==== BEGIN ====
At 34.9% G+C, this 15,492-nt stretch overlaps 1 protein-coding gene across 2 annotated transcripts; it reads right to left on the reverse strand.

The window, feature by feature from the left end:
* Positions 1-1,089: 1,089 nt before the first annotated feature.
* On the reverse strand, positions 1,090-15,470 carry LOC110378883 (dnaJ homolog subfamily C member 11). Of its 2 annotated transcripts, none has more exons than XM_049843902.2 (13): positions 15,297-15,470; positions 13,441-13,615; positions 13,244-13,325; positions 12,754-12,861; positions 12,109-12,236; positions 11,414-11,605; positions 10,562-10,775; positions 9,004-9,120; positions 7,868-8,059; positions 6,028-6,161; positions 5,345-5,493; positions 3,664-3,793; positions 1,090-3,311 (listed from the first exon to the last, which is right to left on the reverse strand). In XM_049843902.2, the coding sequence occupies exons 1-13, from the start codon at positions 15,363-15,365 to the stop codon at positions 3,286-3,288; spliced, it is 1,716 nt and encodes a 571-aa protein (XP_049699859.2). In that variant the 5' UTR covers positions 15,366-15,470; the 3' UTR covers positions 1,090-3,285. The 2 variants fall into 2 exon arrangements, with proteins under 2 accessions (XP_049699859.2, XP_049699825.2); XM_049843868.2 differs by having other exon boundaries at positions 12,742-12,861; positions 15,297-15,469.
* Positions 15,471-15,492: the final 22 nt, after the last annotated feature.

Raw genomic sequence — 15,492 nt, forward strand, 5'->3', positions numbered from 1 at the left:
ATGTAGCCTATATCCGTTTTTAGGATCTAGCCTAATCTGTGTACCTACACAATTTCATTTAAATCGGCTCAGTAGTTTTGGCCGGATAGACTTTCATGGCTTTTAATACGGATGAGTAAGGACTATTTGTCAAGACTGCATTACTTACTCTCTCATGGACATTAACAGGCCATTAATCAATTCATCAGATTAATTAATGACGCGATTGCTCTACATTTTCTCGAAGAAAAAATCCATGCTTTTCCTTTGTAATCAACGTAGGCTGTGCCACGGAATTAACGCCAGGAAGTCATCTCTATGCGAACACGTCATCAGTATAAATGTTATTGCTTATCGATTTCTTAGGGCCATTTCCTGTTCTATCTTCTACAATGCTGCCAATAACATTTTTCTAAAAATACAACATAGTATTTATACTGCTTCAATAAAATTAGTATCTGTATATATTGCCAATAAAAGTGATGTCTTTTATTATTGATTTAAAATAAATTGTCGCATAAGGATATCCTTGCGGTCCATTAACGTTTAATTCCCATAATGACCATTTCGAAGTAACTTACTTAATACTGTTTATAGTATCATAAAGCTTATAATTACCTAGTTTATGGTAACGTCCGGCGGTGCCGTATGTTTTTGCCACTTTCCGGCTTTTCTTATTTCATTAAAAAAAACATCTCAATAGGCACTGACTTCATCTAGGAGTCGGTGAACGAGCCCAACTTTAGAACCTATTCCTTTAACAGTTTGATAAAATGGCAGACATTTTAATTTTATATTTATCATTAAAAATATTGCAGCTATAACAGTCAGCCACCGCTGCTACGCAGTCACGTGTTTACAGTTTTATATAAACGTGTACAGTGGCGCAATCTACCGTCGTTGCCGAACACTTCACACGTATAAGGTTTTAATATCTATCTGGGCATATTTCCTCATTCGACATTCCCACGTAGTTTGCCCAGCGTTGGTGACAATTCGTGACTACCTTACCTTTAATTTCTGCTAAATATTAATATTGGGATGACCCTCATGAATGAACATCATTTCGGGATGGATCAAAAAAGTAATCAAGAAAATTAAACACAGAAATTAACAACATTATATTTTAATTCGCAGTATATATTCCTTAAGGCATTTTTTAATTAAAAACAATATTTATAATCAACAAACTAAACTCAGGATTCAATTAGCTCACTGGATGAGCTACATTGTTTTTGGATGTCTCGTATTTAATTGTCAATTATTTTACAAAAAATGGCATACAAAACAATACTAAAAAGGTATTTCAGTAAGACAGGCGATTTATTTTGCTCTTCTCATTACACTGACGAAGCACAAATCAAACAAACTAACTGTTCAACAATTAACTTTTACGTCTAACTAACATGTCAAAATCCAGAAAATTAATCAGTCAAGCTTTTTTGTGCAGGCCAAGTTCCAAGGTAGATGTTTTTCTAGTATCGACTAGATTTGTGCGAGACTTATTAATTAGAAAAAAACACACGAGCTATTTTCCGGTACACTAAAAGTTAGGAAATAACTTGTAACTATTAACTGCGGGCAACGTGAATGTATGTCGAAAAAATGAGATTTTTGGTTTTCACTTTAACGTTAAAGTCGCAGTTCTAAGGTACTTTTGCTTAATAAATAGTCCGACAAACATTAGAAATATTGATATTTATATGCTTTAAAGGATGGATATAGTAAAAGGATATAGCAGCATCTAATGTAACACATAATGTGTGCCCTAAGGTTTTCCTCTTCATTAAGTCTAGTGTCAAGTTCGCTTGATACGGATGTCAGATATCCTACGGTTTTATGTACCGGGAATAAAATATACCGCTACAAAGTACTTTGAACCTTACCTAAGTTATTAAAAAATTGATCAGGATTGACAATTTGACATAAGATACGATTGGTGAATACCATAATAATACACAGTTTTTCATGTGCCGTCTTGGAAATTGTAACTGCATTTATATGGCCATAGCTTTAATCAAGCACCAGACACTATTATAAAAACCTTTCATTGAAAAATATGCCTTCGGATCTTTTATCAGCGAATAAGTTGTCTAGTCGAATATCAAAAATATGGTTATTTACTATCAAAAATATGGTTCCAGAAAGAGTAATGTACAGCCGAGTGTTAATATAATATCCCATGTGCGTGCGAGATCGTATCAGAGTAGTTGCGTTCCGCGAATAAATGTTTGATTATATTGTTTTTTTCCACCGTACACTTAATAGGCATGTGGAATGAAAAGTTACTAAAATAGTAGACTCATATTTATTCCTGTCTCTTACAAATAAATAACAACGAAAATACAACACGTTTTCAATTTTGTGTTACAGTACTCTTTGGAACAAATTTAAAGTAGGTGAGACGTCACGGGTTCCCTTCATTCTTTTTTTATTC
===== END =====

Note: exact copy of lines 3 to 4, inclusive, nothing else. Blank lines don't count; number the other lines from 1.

* Positions 1-1,089: 1,089 nt before the first annotated feature.
* On the reverse strand, positions 1,090-15,470 carry LOC110378883 (dnaJ homolog subfamily C member 11). Of its 2 annotated transcripts, none has more exons than XM_049843902.2 (13): positions 15,297-15,470; positions 13,441-13,615; positions 13,244-13,325; positions 12,754-12,861; positions 12,109-12,236; positions 11,414-11,605; positions 10,562-10,775; positions 9,004-9,120; positions 7,868-8,059; positions 6,028-6,161; positions 5,345-5,493; positions 3,664-3,793; positions 1,090-3,311 (listed from the first exon to the last, which is right to left on the reverse strand). In XM_049843902.2, the coding sequence occupies exons 1-13, from the start codon at positions 15,363-15,365 to the stop codon at positions 3,286-3,288; spliced, it is 1,716 nt and encodes a 571-aa protein (XP_049699859.2). In that variant the 5' UTR covers positions 15,366-15,470; the 3' UTR covers positions 1,090-3,285. The 2 variants fall into 2 exon arrangements, with proteins under 2 accessions (XP_049699859.2, XP_049699825.2); XM_049843868.2 differs by having other exon boundaries at positions 12,742-12,861; positions 15,297-15,469.